Plant Diversity in Saudi Arabia

Causes of Environmental Degradation- A prespective

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Similar to other parts of the world, Saudi Arabia also has different scenarios of ecosystem degradation. Over-exploitation including over-grazing, expanding urban activities, habitat destruction and mutilation, selective removal of species, all cause varying levels of genetic erosion. fragmentation of habitats, rarity, endangerment, thin populations or narrow genetic base of germplasms, paucity of regeneration, reproductive inefficiencies, etc, are physical syndromes of ebbing for survival, which a large number of plants in the Kingdom displays. Although our knowledge about the flora is unveiling rapidly, the potential use of many wild plants is yet to be revealed. Moreover, the rate of species extinction has increased steadily in these decades. The erosion of genetic diversity within species is also even faster than anticipated..

 There is growing awareness now in the scientific community as well as the public that, effective conservation of the gene pools of wild and crop plants is needed in every sector of the biosphere,  so as to enable to tap this reservoir for the benefit of  man. Scientists reported that overgrazing deprive the rangelands and in extreme case, even palatable annual grasses may hardly be visible in vegetation rich areas such as in meadows as livestock consumes them right in their juvenile phase. Bedouin community in Saudi Arabia owns only 3% of the domestic herds. On the other hand, people live in cities, who owns majority of herds (c. 60%), is responsible for the commercial livestock production in the rangelands and creates maximum destruction. During 1982-1986 period, the number of sheep has increased by 122% whereas goats and camels by 126% and 123% respectively. The percentages of the present decade would be much higher than the one projected few decades ago.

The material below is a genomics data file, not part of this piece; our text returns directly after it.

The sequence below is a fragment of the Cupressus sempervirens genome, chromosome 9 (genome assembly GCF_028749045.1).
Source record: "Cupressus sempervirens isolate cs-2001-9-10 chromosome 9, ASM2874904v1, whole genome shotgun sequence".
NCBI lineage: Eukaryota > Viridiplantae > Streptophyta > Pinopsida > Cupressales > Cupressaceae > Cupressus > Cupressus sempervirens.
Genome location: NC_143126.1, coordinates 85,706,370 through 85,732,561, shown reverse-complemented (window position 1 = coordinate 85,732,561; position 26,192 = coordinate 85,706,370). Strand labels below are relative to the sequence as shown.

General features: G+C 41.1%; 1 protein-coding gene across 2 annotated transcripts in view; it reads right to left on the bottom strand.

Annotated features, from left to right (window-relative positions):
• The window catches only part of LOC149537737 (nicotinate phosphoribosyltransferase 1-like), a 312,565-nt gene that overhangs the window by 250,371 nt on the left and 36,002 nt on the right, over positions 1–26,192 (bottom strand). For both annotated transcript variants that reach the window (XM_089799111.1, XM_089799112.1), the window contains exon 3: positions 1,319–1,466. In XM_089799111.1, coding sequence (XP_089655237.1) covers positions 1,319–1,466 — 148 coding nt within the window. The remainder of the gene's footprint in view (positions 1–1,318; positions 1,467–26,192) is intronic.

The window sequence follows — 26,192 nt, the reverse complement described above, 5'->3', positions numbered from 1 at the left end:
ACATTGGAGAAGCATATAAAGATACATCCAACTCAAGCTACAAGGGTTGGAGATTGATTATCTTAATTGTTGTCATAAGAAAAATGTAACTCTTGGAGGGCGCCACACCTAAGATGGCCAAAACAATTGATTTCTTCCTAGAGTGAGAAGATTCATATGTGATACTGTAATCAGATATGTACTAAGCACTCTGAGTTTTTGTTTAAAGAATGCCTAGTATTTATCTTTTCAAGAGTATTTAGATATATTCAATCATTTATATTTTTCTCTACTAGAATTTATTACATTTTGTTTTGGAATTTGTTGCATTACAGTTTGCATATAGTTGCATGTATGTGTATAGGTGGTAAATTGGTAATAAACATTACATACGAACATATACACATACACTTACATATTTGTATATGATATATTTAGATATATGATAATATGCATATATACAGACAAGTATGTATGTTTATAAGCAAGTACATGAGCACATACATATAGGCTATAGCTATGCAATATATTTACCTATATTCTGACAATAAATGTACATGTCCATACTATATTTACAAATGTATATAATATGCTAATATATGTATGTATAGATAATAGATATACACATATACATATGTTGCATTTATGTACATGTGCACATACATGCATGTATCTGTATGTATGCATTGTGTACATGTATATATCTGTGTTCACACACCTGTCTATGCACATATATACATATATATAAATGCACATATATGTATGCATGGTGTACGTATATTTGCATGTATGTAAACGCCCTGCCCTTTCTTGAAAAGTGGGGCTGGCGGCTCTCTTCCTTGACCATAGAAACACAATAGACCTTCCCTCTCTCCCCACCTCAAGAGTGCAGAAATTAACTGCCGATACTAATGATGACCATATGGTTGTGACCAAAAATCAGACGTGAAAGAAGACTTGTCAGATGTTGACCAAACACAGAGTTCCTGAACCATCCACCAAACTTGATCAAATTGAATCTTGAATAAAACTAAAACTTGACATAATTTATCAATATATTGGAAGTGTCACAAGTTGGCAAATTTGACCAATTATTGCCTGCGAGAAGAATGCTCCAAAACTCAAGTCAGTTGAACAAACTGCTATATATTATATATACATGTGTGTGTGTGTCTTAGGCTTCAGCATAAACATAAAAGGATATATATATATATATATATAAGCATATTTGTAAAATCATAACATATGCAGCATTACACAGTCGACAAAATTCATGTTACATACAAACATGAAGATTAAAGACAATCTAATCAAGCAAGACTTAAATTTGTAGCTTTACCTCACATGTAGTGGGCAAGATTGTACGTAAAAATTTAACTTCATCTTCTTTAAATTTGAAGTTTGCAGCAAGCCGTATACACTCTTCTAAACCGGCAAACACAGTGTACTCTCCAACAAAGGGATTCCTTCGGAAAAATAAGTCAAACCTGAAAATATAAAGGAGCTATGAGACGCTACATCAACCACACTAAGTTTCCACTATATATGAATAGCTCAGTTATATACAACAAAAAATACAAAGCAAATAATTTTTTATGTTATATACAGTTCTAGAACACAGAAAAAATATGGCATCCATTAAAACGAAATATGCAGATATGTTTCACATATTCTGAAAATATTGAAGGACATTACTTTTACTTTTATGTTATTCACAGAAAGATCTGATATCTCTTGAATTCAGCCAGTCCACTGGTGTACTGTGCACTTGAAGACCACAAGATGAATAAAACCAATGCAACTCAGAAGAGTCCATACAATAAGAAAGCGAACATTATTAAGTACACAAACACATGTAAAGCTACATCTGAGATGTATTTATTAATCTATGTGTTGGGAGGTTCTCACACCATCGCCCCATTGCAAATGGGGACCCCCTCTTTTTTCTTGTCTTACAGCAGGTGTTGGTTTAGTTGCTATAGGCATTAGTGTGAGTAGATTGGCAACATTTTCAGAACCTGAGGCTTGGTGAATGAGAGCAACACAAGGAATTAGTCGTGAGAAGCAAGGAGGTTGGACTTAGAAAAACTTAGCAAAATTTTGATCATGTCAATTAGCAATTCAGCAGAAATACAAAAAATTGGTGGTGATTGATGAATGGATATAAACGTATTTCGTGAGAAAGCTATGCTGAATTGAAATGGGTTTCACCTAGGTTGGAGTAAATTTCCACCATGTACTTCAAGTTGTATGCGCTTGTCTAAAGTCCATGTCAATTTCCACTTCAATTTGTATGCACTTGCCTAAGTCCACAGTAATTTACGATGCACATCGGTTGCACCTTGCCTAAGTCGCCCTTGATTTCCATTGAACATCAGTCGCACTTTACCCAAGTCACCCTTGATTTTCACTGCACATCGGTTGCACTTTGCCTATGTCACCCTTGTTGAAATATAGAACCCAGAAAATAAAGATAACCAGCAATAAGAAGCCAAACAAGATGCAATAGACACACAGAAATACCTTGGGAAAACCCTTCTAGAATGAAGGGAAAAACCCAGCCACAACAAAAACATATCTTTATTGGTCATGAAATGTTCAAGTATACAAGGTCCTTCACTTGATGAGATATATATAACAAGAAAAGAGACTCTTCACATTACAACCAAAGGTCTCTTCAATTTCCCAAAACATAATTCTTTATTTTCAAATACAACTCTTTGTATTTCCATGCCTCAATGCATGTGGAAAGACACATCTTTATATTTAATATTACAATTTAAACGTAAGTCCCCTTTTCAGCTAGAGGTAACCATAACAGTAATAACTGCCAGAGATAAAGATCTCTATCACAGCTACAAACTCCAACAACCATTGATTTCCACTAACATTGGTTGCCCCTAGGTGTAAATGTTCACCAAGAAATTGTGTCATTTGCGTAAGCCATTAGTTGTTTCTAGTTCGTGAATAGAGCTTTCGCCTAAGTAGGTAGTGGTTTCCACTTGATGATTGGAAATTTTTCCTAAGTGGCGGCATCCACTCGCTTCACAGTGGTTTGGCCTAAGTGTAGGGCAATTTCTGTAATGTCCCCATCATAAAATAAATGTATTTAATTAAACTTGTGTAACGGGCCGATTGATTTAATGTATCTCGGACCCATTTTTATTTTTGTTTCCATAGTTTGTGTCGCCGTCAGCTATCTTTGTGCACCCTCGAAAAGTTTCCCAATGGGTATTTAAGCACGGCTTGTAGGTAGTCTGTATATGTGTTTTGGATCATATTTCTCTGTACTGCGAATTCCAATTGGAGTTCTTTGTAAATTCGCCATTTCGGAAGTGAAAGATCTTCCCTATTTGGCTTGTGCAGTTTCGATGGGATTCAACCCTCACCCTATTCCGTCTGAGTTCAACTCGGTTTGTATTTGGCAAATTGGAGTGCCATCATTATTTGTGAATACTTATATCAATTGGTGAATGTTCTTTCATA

Out of 2,243 species or so in the Kingdom, about 52 are reported to be strictly indigenous to Saudi Arabia. Majority of these species are represented by thin populations. Many plants such as Salvadora, Artemisia, etc, are also threatened by overexploitation or illegal trade. Some of the endangered trees such as  Mimusops laurifolia, Faidherbia albida and Breonadia salicina deserve immediate conservation measures. Deterioration of the natural vegetation in the south-western region has been a great concern for conservationists, botanists and nature lovers alike. Large areas of vegetation-rich mountains were cleared in the past for urban as well as agricultural development. The practice of terraced cultivation in the escarpments was once widely appreciated as a wonderful soil conservation measure. Though many terraces are still used for cultivation, majority of the terraces are either unused or have been destroyed.

 

Though the lionís share of the cooking fuel in the Kingdom is derived of fossil origin, firewood is widely used for various levels recreations. As a result, many plant species (Acacia, Calligonum, Haloxylon, Maerua, Juniperus, etc.) have been particularly targeted by fuel wood gatherers.  The increasing commercial demand for charcoal, on the other hand, is also a threat to many wild plants including the Juniper woodlands of the Asir Mountains. According to latest estimates, approximately over 10,000 hectares of rangeland are being degraded in Saudi Arabia every year.

Site designed and maintained by Dr. Jacob Thomas, Herbarium (KSU), Dept. of Botany & Microbiology,

King Saud University, Riyadh, Saudi Arabia.